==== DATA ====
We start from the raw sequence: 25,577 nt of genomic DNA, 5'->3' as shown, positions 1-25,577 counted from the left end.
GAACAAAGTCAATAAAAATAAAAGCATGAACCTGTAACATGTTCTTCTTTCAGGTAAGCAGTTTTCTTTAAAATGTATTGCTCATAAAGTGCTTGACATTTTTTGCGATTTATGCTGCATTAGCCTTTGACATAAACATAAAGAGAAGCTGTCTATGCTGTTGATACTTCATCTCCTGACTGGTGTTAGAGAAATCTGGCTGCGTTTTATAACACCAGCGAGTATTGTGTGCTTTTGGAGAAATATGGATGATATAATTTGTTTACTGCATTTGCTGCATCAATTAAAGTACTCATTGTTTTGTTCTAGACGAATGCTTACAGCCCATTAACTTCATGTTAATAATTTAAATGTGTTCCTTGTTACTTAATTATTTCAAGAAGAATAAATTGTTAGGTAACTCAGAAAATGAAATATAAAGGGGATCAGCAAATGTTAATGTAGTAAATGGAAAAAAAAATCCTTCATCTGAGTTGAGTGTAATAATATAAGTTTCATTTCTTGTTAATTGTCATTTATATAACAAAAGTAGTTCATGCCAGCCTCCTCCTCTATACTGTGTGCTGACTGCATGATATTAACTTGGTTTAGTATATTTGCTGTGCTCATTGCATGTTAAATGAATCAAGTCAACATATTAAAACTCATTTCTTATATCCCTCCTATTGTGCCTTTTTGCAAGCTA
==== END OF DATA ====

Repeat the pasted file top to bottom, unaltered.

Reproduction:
We start from the raw sequence: 25,577 nt of genomic DNA, 5'->3' as shown, positions 1-25,577 counted from the left end.
GAACAAAGTCAATAAAAATAAAAGCATGAACCTGTAACATGTTCTTCTTTCAGGTAAGCAGTTTTCTTTAAAATGTATTGCTCATAAAGTGCTTGACATTTTTTGCGATTTATGCTGCATTAGCCTTTGACATAAACATAAAGAGAAGCTGTCTATGCTGTTGATACTTCATCTCCTGACTGGTGTTAGAGAAATCTGGCTGCGTTTTATAACACCAGCGAGTATTGTGTGCTTTTGGAGAAATATGGATGATATAATTTGTTTACTGCATTTGCTGCATCAATTAAAGTACTCATTGTTTTGTTCTAGACGAATGCTTACAGCCCATTAACTTCATGTTAATAATTTAAATGTGTTCCTTGTTACTTAATTATTTCAAGAAGAATAAATTGTTAGGTAACTCAGAAAATGAAATATAAAGGGGATCAGCAAATGTTAATGTAGTAAATGGAAAAAAAAATCCTTCATCTGAGTTGAGTGTAATAATATAAGTTTCATTTCTTGTTAATTGTCATTTATATAACAAAAGTAGTTCATGCCAGCCTCCTCCTCTATACTGTGTGCTGACTGCATGATATTAACTTGGTTTAGTATATTTGCTGTGCTCATTGCATGTTAAATGAATCAAGTCAACATATTAAAACTCATTTCTTATATCCCTCCTATTGTGCCTTTTTGCAAGCTA